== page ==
Josh Bell went down early in the 2012 season with a torn meniscus. The 2011 second round pick was originally expected to return during the 2012 season. However, Bell’s knee experienced swelling during the rehab process, which kept the outfielder out of action for the remainder of the season.
“He’s still within that four to six month window for the meniscus tear that he had,” Pirates General Manager Neal Huntington said. “We were hoping it was going to be on the shorter said of that, unfortunately now it’s in the middle part of that, and may get to the longer part of it. Some bodies respond differently than others, and Josh is a competitor. He wanted to be back out there, and get going on. His body just hasn’t cooperated with him. We’re continuing to work through, what are the options, rest? Is there some other procedure that we can do with him? I think realistically that the next time that we see him in a competitive environment on a baseball field is probably Spring Training of next year.”
Bell has been dealing with swelling in the knee. He’s taking batting practice, including live batting practice. He’s also continuing his rehab. But the swelling prevents him from returning to the field at this point. The Fall Instructional League is coming up, and if the swelling in Bell’s knee goes away he could still participate in those games.
“Instructional League, we’re still within that four to six month window,” Huntington said. “Something could go great, and it may click for him. The conditioned irritation that he’s had in that knee may disappear, may be able to get him going, but I think the big picture is in spring training next year. It is what it is. Injuries are gray areas. We’ve been hopeful that we’d be on the front side, and now it’s looking to be on the backside.”
The lost year might be a minor impact in the long run for a guy with Bell’s upside. But in the short-term the injury has already played an impact. He recently fell of MLB.com’s top 100 prospect list, after being ranked 60th overall coming in to the year. The reason Bell dropped in the MLB.com rankings is probably the same reason he dropped in the Pirates Prospects rankings. It’s not that Bell’s injury hurts his long-term value. It’s that he missed the majority of a year, while other players (Alen Hanson, Gregory Polanco) were able to use that time to move ahead of him. Bell still has the upside that he could jump back on the top prospect lists with a big season next year.
“It’s frustrating, disappointing for him,” Huntington said. “He’s a competitor. He wants to get out there. But he’s not the first guy that’s lost four months of the season. He’s not going to be the last guy. We’re looking forward to getting him back going again. We feel like he’ll make up for lost time.”
Cole Faces Some Adversity
Top prospect Gerrit Cole finished the 2012 season in Triple-A Indianapolis, which was a bit of a surprise. The right-hander struggled with his control in his final two starts with Altoona, before being promoted to Triple-A. Cole didn’t fare as well in his two Triple-A starts. His first outing wasn’t bad, giving up three runs on six hits in six innings, with a 7:1 K/BB ratio. His damage came in the first inning, and Cole followed that with five shutout innings. But in the second outing, which came in the playoffs, Cole gave up eight earned runs in two innings.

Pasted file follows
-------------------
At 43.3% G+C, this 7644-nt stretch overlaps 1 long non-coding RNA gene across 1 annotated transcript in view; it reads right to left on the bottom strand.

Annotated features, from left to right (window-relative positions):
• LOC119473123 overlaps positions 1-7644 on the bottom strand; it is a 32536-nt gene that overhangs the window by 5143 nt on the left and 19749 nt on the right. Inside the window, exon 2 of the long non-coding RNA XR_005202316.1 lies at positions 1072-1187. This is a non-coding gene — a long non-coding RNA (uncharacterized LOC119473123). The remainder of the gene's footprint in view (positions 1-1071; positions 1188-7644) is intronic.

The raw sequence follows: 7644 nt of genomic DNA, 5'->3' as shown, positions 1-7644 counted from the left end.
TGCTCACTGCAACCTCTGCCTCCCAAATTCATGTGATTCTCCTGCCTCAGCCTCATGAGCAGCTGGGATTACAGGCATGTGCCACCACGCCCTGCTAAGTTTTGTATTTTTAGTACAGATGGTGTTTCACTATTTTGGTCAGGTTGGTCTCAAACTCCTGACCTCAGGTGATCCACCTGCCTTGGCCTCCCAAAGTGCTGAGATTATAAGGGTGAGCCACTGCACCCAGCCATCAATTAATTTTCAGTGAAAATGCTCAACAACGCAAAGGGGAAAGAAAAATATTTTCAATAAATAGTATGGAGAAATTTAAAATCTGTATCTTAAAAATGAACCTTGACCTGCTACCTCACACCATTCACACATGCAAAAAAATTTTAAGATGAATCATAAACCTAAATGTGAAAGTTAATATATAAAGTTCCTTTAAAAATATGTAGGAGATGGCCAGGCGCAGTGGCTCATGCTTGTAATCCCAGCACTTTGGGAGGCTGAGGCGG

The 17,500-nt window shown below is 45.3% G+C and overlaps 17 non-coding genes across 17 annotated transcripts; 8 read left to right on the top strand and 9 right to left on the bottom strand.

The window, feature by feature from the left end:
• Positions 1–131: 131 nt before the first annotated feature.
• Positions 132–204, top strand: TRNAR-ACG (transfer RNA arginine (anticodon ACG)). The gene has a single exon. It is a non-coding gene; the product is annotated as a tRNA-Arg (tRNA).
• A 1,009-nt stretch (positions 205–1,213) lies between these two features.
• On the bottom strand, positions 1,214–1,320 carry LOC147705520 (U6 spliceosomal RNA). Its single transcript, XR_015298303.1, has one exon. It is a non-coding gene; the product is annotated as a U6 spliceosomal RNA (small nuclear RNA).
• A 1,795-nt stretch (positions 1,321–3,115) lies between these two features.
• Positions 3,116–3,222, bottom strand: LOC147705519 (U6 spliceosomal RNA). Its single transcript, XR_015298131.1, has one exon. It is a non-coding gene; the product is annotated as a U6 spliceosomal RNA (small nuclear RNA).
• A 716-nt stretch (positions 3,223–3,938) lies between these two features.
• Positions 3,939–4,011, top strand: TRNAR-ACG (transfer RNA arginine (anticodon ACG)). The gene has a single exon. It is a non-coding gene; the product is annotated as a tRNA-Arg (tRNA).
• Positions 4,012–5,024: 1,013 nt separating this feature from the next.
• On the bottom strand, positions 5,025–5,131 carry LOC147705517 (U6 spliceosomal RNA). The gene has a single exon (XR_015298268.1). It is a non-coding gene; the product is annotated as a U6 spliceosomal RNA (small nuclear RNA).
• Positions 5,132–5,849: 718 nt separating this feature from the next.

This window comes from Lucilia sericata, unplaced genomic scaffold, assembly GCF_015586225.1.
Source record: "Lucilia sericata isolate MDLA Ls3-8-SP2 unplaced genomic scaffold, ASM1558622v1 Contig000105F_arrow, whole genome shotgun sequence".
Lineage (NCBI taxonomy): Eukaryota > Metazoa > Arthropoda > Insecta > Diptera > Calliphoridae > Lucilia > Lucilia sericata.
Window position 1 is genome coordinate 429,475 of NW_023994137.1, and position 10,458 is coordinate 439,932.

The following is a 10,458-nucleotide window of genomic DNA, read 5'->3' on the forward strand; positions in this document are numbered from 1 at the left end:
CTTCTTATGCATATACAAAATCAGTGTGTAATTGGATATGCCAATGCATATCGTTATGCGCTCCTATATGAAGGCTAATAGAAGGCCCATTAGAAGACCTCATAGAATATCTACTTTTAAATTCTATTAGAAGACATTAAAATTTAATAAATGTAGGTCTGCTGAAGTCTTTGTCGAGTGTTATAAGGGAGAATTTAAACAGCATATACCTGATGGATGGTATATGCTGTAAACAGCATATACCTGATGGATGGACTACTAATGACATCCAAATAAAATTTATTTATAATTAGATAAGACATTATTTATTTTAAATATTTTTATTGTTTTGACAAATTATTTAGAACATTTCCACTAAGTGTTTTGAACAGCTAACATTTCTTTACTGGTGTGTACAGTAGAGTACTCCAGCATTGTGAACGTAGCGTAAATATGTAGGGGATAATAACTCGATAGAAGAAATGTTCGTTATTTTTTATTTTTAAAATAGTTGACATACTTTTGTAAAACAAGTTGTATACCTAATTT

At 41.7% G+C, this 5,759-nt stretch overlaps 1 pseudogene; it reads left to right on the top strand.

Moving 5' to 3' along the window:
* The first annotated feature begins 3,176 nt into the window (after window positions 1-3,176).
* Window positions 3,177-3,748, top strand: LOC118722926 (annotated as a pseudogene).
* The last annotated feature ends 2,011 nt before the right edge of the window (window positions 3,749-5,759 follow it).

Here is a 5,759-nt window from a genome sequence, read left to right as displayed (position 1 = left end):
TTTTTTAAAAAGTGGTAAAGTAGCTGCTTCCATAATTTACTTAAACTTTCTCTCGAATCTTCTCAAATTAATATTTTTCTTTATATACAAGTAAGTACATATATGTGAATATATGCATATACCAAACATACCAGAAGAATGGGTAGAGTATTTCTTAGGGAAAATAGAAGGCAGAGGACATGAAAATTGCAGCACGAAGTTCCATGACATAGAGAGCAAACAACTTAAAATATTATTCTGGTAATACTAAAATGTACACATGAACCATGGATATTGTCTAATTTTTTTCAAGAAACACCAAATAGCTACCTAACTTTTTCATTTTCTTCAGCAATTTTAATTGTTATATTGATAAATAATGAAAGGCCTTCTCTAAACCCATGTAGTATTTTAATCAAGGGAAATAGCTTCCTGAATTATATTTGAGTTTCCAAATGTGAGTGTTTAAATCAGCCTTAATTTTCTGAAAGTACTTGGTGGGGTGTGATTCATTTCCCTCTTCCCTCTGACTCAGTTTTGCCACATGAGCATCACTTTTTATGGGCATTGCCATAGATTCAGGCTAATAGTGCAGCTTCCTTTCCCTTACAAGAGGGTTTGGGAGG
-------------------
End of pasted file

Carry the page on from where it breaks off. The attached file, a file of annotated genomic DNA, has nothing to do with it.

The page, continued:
“We’ve talked repeatedly about wanting guys to face adversity before they get to the big leagues because this is a tough spot to experience it for the first time. Gerrit got some adversity,” Pirates General Manager Neal Huntington said. “He will have a long time this off-season to soak it all in, to reflect on it, and figure out what he would do differently next time. I think probably the biggest lesson is Triple-A can hit 100. If you keep coming with 100, they’re going to keep hitting it. You’ve got to locate it, you’ve got to use all your pitches. And that’s what good about Gerrit. He’s so capable of doing that. He’s so capable of throwing four pitches, four strikes in any count. But he’s also capable of throwing a 94 mph power sinker and keeping it down and getting a double play when he gives up a leadoff single. I think it snowballed on him. Things got a little quick on him. He’s going to be better for it.”
The right-hander could start next season in Triple-A. He posted a 2.90 ERA in 59 innings with Altoona, along with a 60:23 K/BB ratio. He also started slow in his first few starts in Bradenton and Altoona, so the less than dominant start in Indianapolis isn’t a big concern. Cole finished with 134 innings between the regular season and the playoffs. He could still have some innings left for the off-season, which could help him get ready for Triple-A next season. Those innings will most likely come during the Fall Instructional League, where innings are more controlled by the team, as opposed to the various winter leagues.
“We’re still working through what the options are,” Huntington said. “He’s got some innings left that we could push into. But we’ve got to spend some time with him, spend some time overall where we can place him. Can we place him in a spot that we feel is beneficial for him? We’ve got some other guys that we’re working through that with as well. We want to try to maximize the innings, to keep their innings and pitch counts moving.”